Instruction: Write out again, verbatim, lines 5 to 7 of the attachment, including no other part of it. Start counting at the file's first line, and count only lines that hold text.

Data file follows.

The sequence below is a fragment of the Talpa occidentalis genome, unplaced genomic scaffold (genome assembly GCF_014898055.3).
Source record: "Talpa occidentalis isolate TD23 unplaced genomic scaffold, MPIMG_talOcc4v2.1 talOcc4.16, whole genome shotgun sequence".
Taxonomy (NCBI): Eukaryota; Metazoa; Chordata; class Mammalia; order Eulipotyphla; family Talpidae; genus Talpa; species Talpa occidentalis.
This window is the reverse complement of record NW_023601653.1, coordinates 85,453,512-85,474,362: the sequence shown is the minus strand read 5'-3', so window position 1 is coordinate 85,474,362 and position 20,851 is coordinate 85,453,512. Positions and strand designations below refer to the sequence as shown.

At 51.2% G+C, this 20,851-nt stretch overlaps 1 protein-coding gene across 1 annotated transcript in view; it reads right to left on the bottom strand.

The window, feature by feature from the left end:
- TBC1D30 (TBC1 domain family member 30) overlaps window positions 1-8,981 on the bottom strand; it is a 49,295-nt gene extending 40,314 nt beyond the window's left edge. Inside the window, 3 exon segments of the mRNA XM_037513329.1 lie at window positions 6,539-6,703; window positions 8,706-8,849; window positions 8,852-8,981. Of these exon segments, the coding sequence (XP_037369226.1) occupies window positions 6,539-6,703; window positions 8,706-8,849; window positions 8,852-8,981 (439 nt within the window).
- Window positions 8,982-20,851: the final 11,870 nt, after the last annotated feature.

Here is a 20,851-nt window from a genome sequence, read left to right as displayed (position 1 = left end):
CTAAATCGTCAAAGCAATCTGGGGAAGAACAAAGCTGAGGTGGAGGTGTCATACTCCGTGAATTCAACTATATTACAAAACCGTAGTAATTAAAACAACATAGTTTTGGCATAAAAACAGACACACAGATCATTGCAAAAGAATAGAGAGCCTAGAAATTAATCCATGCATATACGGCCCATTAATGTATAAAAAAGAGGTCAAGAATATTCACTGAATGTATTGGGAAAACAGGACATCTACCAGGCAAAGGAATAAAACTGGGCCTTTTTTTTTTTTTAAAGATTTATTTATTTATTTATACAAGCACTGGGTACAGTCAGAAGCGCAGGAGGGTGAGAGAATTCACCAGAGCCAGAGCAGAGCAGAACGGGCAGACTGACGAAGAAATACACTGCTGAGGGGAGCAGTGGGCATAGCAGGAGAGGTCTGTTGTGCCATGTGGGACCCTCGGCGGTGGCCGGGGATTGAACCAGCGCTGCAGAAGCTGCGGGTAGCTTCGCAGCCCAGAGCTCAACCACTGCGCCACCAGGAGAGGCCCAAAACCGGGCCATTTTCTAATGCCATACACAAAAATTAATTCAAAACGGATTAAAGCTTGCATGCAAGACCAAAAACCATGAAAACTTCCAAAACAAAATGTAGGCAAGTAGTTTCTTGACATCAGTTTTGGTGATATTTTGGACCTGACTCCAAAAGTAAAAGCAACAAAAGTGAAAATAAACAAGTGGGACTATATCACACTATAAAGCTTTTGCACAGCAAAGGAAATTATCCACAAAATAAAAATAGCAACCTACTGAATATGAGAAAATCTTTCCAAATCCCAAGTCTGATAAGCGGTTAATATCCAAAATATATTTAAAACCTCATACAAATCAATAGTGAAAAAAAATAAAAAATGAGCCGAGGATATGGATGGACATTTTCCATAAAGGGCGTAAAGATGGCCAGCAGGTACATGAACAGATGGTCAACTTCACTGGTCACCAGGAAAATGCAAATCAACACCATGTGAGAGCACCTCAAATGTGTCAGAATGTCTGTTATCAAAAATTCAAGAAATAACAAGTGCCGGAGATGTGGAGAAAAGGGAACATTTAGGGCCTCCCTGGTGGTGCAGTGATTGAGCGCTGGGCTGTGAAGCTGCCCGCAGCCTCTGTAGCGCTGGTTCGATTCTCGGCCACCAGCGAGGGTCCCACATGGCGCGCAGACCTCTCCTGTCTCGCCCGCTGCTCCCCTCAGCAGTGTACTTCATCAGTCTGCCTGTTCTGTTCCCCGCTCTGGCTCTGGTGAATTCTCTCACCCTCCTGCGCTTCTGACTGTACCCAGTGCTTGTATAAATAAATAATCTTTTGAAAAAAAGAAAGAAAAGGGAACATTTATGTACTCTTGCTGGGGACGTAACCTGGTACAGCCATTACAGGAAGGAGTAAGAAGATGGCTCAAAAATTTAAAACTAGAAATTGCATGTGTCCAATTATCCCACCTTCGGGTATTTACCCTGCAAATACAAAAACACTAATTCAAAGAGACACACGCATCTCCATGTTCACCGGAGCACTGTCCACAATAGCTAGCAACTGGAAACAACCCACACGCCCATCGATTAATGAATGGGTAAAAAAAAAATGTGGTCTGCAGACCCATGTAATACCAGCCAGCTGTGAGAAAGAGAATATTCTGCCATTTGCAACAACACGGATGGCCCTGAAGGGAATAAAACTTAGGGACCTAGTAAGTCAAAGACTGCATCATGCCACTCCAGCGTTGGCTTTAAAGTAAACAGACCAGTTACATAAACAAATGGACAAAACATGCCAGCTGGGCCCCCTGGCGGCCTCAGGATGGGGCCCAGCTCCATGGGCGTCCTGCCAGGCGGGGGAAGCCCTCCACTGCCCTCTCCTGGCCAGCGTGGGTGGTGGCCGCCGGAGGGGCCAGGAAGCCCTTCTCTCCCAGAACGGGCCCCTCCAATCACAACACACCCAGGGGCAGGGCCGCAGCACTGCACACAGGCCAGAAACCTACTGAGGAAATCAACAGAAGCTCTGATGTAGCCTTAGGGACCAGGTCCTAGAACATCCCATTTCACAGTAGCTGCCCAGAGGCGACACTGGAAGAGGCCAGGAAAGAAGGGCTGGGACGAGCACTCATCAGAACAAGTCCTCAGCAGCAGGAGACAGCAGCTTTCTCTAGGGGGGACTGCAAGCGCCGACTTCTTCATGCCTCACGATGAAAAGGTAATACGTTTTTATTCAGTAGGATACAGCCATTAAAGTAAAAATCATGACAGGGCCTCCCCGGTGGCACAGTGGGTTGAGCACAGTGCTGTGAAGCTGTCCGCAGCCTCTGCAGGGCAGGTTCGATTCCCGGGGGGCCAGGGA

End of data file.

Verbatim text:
At 51.2% G+C, this 20,851-nt stretch overlaps 1 protein-coding gene across 1 annotated transcript in view; it reads right to left on the bottom strand.

The window, feature by feature from the left end:
- TBC1D30 (TBC1 domain family member 30) overlaps window positions 1-8,981 on the bottom strand; it is a 49,295-nt gene extending 40,314 nt beyond the window's left edge. Inside the window, 3 exon segments of the mRNA XM_037513329.1 lie at window positions 6,539-6,703; window positions 8,706-8,849; window positions 8,852-8,981. Of these exon segments, the coding sequence (XP_037369226.1) occupies window positions 6,539-6,703; window positions 8,706-8,849; window positions 8,852-8,981 (439 nt within the window).